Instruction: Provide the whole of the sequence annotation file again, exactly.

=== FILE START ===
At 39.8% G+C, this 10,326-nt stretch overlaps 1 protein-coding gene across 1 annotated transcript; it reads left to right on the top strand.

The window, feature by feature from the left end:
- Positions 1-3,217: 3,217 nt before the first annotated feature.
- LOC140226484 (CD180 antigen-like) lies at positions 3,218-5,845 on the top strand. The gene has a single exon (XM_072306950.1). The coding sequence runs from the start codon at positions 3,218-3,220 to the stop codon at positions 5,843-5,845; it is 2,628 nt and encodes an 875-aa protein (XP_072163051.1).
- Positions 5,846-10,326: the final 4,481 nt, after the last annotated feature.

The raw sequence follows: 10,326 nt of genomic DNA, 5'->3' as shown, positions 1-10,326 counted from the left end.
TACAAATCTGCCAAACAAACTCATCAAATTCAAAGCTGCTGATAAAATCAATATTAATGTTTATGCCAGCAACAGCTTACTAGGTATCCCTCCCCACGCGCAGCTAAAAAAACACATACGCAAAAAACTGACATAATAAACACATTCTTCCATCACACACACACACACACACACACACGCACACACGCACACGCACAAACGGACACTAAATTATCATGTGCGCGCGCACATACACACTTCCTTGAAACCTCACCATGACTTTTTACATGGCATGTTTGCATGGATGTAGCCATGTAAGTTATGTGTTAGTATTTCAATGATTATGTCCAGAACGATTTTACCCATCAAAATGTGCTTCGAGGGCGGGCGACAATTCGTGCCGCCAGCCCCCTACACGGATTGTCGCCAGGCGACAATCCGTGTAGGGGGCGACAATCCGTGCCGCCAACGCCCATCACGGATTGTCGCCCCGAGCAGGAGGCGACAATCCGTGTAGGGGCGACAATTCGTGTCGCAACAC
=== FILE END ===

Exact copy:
At 39.8% G+C, this 10,326-nt stretch overlaps 1 protein-coding gene across 1 annotated transcript; it reads left to right on the top strand.

The window, feature by feature from the left end:
- Positions 1-3,217: 3,217 nt before the first annotated feature.
- LOC140226484 (CD180 antigen-like) lies at positions 3,218-5,845 on the top strand. The gene has a single exon (XM_072306950.1). The coding sequence runs from the start codon at positions 3,218-3,220 to the stop codon at positions 5,843-5,845; it is 2,628 nt and encodes an 875-aa protein (XP_072163051.1).
- Positions 5,846-10,326: the final 4,481 nt, after the last annotated feature.

The raw sequence follows: 10,326 nt of genomic DNA, 5'->3' as shown, positions 1-10,326 counted from the left end.
TACAAATCTGCCAAACAAACTCATCAAATTCAAAGCTGCTGATAAAATCAATATTAATGTTTATGCCAGCAACAGCTTACTAGGTATCCCTCCCCACGCGCAGCTAAAAAAACACATACGCAAAAAACTGACATAATAAACACATTCTTCCATCACACACACACACACACACACACACGCACACACGCACACGCACAAACGGACACTAAATTATCATGTGCGCGCGCACATACACACTTCCTTGAAACCTCACCATGACTTTTTACATGGCATGTTTGCATGGATGTAGCCATGTAAGTTATGTGTTAGTATTTCAATGATTATGTCCAGAACGATTTTACCCATCAAAATGTGCTTCGAGGGCGGGCGACAATTCGTGCCGCCAGCCCCCTACACGGATTGTCGCCAGGCGACAATCCGTGTAGGGGGCGACAATCCGTGCCGCCAACGCCCATCACGGATTGTCGCCCCGAGCAGGAGGCGACAATCCGTGTAGGGGCGACAATTCGTGTCGCAACAC